*I’m thrilled to announce I partnered with Reynolds Kitchens® to show off their NEW butcher paper for this post!
Butcher Paper is not just for Briskets!
Everywhere you look on the internet, butcher paper is the stylish new product to use in BBQ. However, you’ll also see that almost all of the references online are for butcher paper-wrapped briskets. Let me tell you, it works on a lot more meats than just brisket! When you are making BBQ with butcher paper, you are going to keep that ultra flavorful bark set for an amazing BBQ dinner.
Why do you BBQ with butcher paper?
BBQ folks have been wrapping meats in foil for years. Generally, wrapping is done after you have achieved some smoke penetration and a good color to the meat. For ribs, you may wrap in foil (along with some flavoring agents or liquids, such as juice) after two or so hours. With a pork butt, or brisket, it may be four to six hours. Wrapping in foil helps tenderize the meat and allows it to cook more quickly. However, it does have a few drawbacks. First, and most importantly for the cooking for flavor crowd, it seals off the meat from any more smoke penetration, and it steams the meat in its’ own juices or added liquids. This generally results in a lost of the “bark,” or the uber-flavorful crust that develops on seasoned, smoked meat. Wrapping in butcher paper minimizes this flavor loss by allowing some breathing to the meat, but still maintaining moisture. In short, it can be the best of both worlds.
What can you cook in butcher paper?
Anything you can smoke, you can wrap in butcher paper for increased flavor and moisture. I’ve recently cooked whole chickens, pork butts, pork ribs, and beef short ribs in butcher paper, and I’m in love with it. For cooking at the house, you just can’t beat it for keeping moisture in the meat and adding flavor. Reynolds Kitchens butcher paper is 40# paper, so it will hold up to soaking and not rip apart. I’ve not had any problems cooking 3 lb slabs of ribs or even 20 lb briskets.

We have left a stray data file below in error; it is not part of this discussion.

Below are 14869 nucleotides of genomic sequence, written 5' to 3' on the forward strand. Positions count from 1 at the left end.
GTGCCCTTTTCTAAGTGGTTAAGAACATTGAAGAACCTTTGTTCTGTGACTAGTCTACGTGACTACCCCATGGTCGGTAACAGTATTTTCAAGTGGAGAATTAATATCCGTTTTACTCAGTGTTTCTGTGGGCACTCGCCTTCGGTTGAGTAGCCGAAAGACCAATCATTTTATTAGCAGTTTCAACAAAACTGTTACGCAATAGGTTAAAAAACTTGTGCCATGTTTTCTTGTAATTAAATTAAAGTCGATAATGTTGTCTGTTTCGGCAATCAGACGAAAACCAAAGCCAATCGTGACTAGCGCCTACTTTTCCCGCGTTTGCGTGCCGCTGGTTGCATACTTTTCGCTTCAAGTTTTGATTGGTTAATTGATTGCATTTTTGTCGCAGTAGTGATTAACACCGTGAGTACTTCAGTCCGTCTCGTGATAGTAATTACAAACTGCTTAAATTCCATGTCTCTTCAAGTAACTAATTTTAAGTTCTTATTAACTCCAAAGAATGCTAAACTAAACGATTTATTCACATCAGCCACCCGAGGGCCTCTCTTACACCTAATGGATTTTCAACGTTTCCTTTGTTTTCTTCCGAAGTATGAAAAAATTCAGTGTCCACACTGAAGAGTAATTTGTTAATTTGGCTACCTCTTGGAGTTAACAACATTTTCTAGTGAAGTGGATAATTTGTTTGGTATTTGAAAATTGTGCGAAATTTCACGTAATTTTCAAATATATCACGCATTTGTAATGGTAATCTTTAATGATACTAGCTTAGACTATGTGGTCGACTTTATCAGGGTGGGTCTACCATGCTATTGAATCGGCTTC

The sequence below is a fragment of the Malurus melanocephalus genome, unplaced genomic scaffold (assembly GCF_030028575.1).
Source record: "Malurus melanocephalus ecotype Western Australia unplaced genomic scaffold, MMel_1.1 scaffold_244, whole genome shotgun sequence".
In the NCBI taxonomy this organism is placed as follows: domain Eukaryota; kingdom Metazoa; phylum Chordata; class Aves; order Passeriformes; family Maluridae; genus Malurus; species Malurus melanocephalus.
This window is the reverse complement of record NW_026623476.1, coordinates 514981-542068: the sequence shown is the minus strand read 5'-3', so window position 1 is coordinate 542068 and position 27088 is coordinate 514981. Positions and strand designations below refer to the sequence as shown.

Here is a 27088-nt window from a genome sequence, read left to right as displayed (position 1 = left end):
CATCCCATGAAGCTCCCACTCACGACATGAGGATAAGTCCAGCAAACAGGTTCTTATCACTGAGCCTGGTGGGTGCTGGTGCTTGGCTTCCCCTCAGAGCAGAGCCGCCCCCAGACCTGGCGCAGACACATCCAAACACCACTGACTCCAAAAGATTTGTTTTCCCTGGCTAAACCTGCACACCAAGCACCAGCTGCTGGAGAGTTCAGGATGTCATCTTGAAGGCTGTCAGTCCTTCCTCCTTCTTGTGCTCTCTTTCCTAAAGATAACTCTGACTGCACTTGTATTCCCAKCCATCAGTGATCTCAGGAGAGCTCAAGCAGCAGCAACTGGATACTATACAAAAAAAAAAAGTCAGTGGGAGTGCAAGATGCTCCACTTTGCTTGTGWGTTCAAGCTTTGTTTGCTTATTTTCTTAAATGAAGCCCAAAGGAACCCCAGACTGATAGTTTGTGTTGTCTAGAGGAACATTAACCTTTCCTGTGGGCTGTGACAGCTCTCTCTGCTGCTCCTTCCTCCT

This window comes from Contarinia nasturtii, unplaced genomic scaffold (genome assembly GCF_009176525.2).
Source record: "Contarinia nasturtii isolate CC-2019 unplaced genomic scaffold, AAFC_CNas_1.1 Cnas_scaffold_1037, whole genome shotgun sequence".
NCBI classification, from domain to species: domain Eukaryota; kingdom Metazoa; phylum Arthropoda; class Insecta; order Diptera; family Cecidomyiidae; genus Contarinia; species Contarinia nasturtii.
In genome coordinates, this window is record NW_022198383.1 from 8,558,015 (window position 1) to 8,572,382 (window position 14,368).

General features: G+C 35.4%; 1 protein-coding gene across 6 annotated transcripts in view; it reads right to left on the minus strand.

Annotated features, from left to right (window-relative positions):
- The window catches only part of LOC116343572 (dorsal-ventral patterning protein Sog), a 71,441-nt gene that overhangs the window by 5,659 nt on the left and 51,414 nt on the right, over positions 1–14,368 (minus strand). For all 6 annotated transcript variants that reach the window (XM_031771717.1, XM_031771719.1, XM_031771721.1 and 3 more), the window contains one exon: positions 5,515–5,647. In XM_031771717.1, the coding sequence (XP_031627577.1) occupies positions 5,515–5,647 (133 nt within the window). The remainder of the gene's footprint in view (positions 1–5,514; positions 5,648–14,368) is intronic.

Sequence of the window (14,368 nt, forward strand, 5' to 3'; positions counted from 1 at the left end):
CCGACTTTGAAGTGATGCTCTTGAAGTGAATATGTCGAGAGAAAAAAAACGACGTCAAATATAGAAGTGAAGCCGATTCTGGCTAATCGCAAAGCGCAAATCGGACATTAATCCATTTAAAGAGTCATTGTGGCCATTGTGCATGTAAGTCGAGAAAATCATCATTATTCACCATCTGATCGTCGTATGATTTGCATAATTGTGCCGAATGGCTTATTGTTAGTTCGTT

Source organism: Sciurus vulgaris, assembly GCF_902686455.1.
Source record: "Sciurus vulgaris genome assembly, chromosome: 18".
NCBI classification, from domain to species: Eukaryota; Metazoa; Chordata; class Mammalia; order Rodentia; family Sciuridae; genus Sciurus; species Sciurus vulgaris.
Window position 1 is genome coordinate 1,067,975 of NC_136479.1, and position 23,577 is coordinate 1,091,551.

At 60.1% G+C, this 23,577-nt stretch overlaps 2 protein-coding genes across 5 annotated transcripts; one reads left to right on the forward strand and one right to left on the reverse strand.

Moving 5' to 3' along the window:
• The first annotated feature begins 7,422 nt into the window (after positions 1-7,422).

So, how do you do use butcher paper then?
Using butcher paper to BBQ is super easy. First, watch the videos on use- you’ll need longer sheets of paper than you do aluminum foil. Wait to get about halfway through your cooking process, your meats should have developed a good color and bark. Then, tear off a sheet long enough to wrap it like a present. (Did I say tear? I meant easily detach a sheet of the Reynolds Kitchens butcher paper by using the handy-dandy slide cutter!) I want to flip mine twice with enough extra to rest under the meat. This makes sure my “bark side” is back on top, and I get a good wrap. For larger meats, use two sheets. When your meat is ready, place it on the sheets of paper about equal distance from the edge as the meat is wide. Meaning, you want to be able to pull the sheets over the meat. Then, start flipping and folding! That’s as easy as it gets. Don’t forget to add some extra seasoning at this stage if you want. Then simply put it back in the smoker and cook on until you reach your desired temp. Instead of having to wrap around a thermometer, you can just poke right through the paper to insert your meat thermometer!
As always, I hope you enjoy. Stay tuned for more posts and videos using butcher paper to achieve great tasting BBQ!